New government transparency rules strike chord with public (2)

07:57, July 13, 2010      

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According to the regulation, if officials fail to declare their assets honestly or promptly, they could face dismissal -- the harshest penalty under the new regulation. Previously the most severe punishment was "criticism" of the offending official in a public notice.

A statement issued by the General Office of the State Council and the General Office of the CPC Central Committee said, "The regulation, targeting new issues and problems emerging from the current situation of integrity and self-discipline of officials, standardizes the reporting system of officials."

The new rules enable the central organization authority and the CPC's inner discipline supervisory body, the CCDI, to analyze the reported information to try to determine "universal problems" so as to launch special campaigns to correct all official misconduct.

They also offered valuable reference for appointment of personnel as well as supervision by judicial agencies, according to Monday's statement.

The reporting system was set up in 1995, and revised in 1997 and 2006 by broadening the list of items and adding detailed procedures.

The latest regulation comes months after the the CPC Central Committee issued the "52 don'ts," a code of ethics for CPC cadres, specifying 52 prohibited practices, including accepting cash or financial instruments as gifts, and using their influence to benefit their spouses or children.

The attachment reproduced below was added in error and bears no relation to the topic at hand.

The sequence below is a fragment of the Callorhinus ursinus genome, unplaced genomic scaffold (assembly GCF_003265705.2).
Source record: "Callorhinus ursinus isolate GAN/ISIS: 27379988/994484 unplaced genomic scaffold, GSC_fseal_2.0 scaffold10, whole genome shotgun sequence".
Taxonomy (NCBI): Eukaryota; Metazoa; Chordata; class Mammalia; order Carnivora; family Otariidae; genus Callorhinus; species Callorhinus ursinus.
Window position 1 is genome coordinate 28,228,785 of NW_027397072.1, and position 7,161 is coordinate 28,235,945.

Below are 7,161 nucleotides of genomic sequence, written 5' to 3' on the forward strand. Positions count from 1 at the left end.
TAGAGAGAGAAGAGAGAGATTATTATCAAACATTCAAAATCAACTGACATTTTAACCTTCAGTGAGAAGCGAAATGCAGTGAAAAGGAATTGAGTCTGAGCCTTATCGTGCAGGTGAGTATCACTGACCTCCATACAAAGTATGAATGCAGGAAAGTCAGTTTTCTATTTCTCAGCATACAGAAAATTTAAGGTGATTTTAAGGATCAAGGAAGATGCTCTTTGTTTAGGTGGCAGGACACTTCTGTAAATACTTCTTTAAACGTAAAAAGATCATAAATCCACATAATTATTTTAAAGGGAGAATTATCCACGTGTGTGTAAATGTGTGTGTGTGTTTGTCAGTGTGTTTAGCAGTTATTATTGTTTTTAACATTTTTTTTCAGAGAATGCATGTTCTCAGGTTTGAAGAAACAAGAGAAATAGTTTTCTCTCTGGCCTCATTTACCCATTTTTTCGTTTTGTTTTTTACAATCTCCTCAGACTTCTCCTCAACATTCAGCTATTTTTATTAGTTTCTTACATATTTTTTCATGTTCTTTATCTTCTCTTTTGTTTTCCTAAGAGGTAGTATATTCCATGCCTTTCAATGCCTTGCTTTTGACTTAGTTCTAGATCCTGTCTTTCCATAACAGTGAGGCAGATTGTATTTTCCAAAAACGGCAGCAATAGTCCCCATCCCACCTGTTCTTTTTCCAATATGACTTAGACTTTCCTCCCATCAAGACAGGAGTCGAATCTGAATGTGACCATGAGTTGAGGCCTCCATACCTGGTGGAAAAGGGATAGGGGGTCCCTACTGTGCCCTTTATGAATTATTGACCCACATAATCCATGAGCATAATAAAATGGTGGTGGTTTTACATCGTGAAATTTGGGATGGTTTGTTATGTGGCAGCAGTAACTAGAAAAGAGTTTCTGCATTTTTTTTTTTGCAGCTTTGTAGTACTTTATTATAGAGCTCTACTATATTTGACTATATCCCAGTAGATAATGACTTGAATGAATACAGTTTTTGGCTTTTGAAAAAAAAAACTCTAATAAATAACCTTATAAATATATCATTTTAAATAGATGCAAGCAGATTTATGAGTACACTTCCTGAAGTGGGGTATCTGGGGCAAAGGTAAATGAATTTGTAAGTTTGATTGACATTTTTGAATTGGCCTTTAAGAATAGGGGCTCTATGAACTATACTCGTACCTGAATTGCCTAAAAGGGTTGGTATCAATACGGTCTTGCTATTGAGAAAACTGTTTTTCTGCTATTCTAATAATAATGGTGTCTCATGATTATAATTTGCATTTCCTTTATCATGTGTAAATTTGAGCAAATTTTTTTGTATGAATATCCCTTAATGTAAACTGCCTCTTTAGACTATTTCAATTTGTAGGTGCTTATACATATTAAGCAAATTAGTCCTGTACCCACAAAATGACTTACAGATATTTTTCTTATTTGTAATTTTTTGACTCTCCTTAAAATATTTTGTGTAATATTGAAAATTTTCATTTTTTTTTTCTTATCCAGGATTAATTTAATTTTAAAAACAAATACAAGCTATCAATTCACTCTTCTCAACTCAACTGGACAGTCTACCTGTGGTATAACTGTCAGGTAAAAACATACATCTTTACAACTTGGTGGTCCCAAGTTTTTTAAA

The "52 don'ts" include taking gifts that might undermine the practice of official duties, as well as banquets, travel, and entertainment activities.

The official reporting system and cadre ethics code were both revised this year, which showed the authorities were improving mechanisms to fight corruption, said Prof. Liu Chun.

Huang Weiding, a researcher at "Qiushi," the official magazine of the CPC Central Committee, said the latest rule was "an achievement of the CPC's system construction and signaled that the Party has entered a new era of system construction."

Huang noted the CPC had published the "52 don'ts" guidelines and four documents on the appointment and promotion of officials this year.

In February last year, Premier Wen Jiabao said in his first-ever Internet discussion with the public that the government was making "active preparations" for officials to declare their assets.

"Such a declaration system must be established and carried out so as to produce substantial results," Wen said. "It should be a major move to fight corruption."

Authorities in Altay Prefecture, in northwest China's Xinjiang Uygur Autonomous Region, took the lead last year in publishing a list of the assets of more than 1,000 current and retired officials, which was welcomed by the public.

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